Fleeing in Burqa 

© Suraya Dalil 10 December 2001

It is now three months from the 11th of September – a historical date for Americans as well as starting point for changes in my country Afghanistan. It was always a question for me and many other Afghans that how the horrible situation and sufferings in Afghanistan can come to an end? When I look at around me, I see each and every of us have been badly affected from conflict in the country in general and from the Taliban’s policy in particular. Millions of people, women and children have been victim of conflict, poverty, discrimination, and injustice. 

Did you know that Afghanistan was a country in this century, where girls were forbidden from going to school? Did you know that in Afghanistan women was not allowed to work outside their houses? It is not that this is part of our culture. We used to have female teachers, Doctors, engineers etc especially in the urban cities. 
My family and I were living in Mazar (north of Afghanistan) till Taliban captured the city in 1998. My family and I decided to leave the city. This was because first we are from minorities and knew Taliban would do a massacre of minorities. Secondly I was working (with the United Nation) and Taliban regime meant no female employment and therefore serious economic and social implications for me, and thirdly if we would stay we had to leave in an extremely threatened/violent situation. 

We were twelve family members who left our home toward Pakistan the neighboring country. We came across north to south of the country toward the border between Pakistan and Afghanistan. We had to cross the frontline – we did so… There were more than 100 children, women and men, all escaping from Mazar, crossing the frontline. 
The frontline seemed quite but busy (with many passengers) on that sunny morning. We had to walk for three hours to cross the mountains. I was on a donkey as well as my mother and my mother in low. We reached a point where it was the middle of the frontline, where the journey with donkeys was over and started to move forward by foot (this was the starting point of Taliban area). Suddenly, exchange of fire started. It become intense within few minutes and rockets exchanges started. We did not know where to go. We had a hill a head of us and had to climb. I was with my mother and mother in low. We lost the rest of the family members including my three years old daughter who was with her aunt. It was summer and weather was hot. With burqa on us we started running. It was a dessert. We, three, were among few other passengers (mainly women and children) running to get distance from the center of the frontline. Finally, we reached a place where we saw local people.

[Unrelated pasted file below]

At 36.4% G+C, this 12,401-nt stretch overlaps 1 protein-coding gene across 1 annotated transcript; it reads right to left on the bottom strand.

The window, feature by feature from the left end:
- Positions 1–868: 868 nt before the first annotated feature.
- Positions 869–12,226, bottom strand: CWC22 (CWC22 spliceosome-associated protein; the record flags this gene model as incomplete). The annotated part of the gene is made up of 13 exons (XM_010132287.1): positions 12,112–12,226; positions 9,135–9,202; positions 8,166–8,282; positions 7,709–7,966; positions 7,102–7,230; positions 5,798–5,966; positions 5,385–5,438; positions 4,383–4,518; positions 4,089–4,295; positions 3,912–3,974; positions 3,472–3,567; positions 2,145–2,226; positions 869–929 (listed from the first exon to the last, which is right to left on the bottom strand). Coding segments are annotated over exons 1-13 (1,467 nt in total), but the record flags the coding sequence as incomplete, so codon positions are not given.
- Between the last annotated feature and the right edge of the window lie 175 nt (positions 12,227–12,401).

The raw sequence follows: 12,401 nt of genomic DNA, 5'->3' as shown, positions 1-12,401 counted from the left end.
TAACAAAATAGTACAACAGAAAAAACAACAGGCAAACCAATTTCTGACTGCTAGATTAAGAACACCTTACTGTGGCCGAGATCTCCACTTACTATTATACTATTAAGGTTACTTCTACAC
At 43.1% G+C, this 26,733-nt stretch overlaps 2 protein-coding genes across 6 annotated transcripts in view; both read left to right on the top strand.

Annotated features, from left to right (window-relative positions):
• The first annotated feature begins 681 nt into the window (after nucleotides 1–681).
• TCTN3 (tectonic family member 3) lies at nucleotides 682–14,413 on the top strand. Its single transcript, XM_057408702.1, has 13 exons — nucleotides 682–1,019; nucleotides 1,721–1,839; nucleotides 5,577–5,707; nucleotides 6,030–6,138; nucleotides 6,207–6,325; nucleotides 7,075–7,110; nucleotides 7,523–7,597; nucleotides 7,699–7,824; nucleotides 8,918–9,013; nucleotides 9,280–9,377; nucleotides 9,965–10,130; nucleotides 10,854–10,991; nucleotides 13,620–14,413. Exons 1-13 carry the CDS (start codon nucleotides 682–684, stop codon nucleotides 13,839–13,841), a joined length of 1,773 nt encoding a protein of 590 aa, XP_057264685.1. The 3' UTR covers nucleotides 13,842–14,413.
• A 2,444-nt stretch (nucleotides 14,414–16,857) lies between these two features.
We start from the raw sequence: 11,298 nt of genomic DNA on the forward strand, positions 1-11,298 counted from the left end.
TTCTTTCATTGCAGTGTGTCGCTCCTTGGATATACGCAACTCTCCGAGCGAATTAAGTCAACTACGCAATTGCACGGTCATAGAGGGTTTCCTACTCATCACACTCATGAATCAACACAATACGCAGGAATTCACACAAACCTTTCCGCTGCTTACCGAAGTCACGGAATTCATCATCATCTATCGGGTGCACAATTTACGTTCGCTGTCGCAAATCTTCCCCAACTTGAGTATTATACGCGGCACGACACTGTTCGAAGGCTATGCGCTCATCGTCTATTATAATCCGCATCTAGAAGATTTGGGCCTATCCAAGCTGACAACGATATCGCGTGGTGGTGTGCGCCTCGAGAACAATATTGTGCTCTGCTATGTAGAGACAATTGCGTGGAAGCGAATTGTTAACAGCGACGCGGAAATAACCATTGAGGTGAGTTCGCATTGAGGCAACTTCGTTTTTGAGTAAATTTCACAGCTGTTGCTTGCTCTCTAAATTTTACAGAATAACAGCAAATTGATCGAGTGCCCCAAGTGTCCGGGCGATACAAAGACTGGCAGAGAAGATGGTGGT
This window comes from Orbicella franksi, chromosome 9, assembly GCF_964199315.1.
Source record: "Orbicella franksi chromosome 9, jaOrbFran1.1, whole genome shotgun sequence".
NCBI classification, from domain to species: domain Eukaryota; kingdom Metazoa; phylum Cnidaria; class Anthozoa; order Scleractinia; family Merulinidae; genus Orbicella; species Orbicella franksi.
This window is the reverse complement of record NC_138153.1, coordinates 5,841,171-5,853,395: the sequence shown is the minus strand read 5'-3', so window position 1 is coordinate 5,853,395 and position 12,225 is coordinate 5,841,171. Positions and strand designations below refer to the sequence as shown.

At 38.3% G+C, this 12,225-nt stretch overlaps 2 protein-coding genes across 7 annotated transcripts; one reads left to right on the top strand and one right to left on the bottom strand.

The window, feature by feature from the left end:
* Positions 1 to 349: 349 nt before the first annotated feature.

It took us hours to find the rest of the family including my child in that area. We found a car and made our journey to Jalalabad (city near the border). It took us around six hours to reach the city. Another painful event was waiting for us there. 
Taliban arrested my husband and my father. They were put in jail and we (women and children) were taken to a guesthouse. Our queries on why they do so, have no answer. The untold answer was that we are non-Taliban and non-Pashton (ethnic group). The rest of us including two children spent six days in a room – in an isolated building, days and night praying for our men to be released. They were finally released from jail, after we pay some money. Then smugglers made possible our way to cross the Taliban checkpoints and go to Pakistan.

This was achieved because we had money to pay. Around 5 thousand of people were killed in Mazar when we left and tens of people were killed or injured in the frontline.


Second History:

I have an aunt who used to work for Govt. for many years. She has two children; a son and a daughter. Her husband was killed 15 years back. She made whatever possible to raise her children in the best possible way. Her children were going to school. She was economically self-sufficient. This was continued for her and her family till 1992, when Mujahiddin came to Kabul and internal fighting in the city started. In 1993, her 16 years old son went to Iran to work and find money for them. He started working in a small factory – a heavy and risky job for a child- away from his family. The situation gets deteriorated from Sept. 1996, when Taliban captured Kabul. A painful history started for women, children and all civilians. Women were banned form employment and girls were banned form education. My aunt’s 11 years old daughter could not go to school anymore. Struggles for survival became more difficult.

She was registered as a widow and therefore received food rations from international aid community. This covered their survival needs to food.

The daughter was growing up and was at risk, risk of forced marriage, trafficking etc. She finally decided to marry her 15 years old daughter with her cousin, in order to safe her daughter’s life from being targeted by Taliban.

Time pass on… My aunt has serious psychological problem. She like millions of Afghans was victim of war and in particular Taliban who made the situation worst for her. She suffered more than anyone else in our family because she is a widow and poor. Will her daughter go through the same discriminatory-based suffers too?


Suraya Dalil is Afghan and she lives in Islamabad Pakistan.


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